Let's go back to the corporate real estate manager responsible for properties around the world. As you drink your morning coffee, you review not only the overnight reports, but also the longer-term data at your disposal. Understanding the long-term building metrics and data can help portfolio managers predict potential problems and instruct building engineers and maintenance staff on how to preemptively fix them. During the past month, several of your U.S. facilities have been experiencing sporadic temperature spikes that could harm essential IT equipment, and are definitely increasing energy costs. Recognizing regional, national or worldwide trends can help your management team alert the on-site engineers in the affected properties and recommend steps for addressing the problem, thus reducing the operational risk while improving energy efficiency across the portfolio.
From cloud computing to robotics, innovative technological breakthroughs enable corporate real estate managers to pursue smart building strategies as never before. One new system, Jones Lang LaSalle's IntelliCommand powered by Pacific Controls, is now in use via several command centers around the globe, providing 24/7 data without keeping portfolio managers up all night. These systems use algorithms to analyze the data and spot trends, patterns and anomalies to be resolved in real-time.
One key element of such systems is improving building efficiency across all industry and asset types, including office buildings, manufacturing and lab facilities, hospitals, data centers and retail locations. Because it provides comprehensive, precise and actionable data to inform strategic capital planning and deployment, centralized, intelligent building automation systems can also help corporate real estate teams make the informed investment decisions that improve portfolio performance. Several building automation providers are now using software robots to complete a variety of tasks on buildings worldwide, with or without a building manger present. Now, software robots can adjust temperatures, open and close vents, clean mechanical systems, or reconfigure connections within a building. Command centers can control these robots through the cloud, so whether it's 3 a.m. or 3 p.m., a building can be safe, comfortable and efficient for its occupants.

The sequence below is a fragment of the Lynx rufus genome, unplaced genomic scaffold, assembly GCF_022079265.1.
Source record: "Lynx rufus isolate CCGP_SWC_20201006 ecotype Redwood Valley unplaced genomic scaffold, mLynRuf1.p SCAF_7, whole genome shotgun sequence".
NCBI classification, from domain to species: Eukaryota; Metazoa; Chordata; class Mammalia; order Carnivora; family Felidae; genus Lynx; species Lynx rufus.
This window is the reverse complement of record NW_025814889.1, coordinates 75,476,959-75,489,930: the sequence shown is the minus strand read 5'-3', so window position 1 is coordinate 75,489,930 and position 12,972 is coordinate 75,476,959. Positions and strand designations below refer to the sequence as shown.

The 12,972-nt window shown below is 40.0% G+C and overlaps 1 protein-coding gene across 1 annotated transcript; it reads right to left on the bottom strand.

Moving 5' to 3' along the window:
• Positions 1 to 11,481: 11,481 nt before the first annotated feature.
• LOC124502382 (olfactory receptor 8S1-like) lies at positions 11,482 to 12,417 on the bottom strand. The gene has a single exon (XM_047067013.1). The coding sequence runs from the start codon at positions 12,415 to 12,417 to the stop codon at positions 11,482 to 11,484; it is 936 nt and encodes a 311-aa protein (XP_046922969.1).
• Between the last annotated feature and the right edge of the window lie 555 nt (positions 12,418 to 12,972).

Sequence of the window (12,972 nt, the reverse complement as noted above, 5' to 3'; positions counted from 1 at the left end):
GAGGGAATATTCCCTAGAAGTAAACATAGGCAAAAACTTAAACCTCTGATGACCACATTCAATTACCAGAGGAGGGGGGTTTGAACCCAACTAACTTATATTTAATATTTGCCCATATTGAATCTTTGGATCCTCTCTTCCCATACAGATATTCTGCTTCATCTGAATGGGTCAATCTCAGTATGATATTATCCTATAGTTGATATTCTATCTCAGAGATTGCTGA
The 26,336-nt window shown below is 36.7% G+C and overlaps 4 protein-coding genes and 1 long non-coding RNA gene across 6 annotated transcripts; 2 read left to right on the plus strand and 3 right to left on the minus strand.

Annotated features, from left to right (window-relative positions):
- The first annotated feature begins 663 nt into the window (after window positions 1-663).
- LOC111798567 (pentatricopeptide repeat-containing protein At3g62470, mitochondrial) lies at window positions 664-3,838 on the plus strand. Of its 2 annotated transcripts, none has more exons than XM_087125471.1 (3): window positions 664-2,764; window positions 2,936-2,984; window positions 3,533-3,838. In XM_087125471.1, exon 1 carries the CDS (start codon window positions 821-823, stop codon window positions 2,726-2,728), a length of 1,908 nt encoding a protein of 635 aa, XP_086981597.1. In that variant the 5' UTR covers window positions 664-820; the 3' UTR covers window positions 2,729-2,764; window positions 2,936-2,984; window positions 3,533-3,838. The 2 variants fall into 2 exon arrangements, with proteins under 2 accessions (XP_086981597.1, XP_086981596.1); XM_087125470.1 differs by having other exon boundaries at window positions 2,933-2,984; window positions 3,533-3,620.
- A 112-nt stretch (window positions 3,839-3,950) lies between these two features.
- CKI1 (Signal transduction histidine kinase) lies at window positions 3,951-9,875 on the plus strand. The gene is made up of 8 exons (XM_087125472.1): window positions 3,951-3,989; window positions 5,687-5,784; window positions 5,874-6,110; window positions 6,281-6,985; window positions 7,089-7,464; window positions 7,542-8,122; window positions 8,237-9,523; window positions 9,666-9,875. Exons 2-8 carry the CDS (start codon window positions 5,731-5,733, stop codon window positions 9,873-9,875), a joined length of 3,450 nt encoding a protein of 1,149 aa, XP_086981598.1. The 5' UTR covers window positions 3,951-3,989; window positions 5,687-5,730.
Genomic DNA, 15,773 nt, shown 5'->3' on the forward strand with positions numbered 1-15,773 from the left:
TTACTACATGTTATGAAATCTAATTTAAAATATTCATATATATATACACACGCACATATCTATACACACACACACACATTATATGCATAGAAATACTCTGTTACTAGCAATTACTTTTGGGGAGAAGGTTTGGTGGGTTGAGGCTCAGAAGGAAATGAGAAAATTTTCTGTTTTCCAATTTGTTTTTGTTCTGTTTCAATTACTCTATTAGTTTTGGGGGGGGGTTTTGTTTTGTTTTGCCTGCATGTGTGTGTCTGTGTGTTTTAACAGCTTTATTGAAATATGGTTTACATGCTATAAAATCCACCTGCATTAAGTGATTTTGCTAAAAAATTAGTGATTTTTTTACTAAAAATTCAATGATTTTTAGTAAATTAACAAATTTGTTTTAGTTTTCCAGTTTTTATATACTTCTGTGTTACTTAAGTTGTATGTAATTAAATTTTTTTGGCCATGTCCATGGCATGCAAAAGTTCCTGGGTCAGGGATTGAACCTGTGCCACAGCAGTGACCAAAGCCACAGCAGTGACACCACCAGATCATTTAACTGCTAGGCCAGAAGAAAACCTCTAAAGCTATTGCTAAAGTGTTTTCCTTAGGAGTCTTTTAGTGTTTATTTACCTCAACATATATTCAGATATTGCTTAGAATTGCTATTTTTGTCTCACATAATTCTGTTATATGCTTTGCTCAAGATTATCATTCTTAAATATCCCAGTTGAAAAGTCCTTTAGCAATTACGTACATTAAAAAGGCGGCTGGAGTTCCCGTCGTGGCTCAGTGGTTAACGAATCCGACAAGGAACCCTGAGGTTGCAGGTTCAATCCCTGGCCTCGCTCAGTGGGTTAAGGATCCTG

Just as real estate owners and operators demanded bottom-line results from green buildings when they were a new trend, smart building systems are expected to pay for themselves as well. Jones Lang LaSalle reports that energy savings alone are estimated at 18 percent within 18 months of implementation. This estimate is based on the company's experience providing services to more than 250 major corporations totaling 1.8 billion square feet of real estate globally. In addition to energy efficiency, buildings are also achieving cost savings through fewer lapses in operational capacity and more accurate and efficient building repairs.
Portfolio managers can now use remotely-controlled building automation systems to centralize data generated by individual buildings and to provide portfolio-wide analyses. These systems enable individual properties to automatically resolve their operating inefficiencies without requiring hands-on attention. Not only are building issues resolved more quickly than would be possible with manual interventions, these intelligent systems can significantly reduce energy costs and lower facility management costs over time. Isn't it time you started listening to your buildings?
And all that can be reviewed over your morning coffee. As you evaluate the corporate real estate services and technology that can help your company increase the value of its investment in its corporate real estate, a centralized command center may make sense for your portfolio.
Christopher Browne is the International Director of Integrated Facilities Management at Jones Lang LaSalle, and played a leading role in developing the IntelliCommand system.
Connect with Chris at email@example.com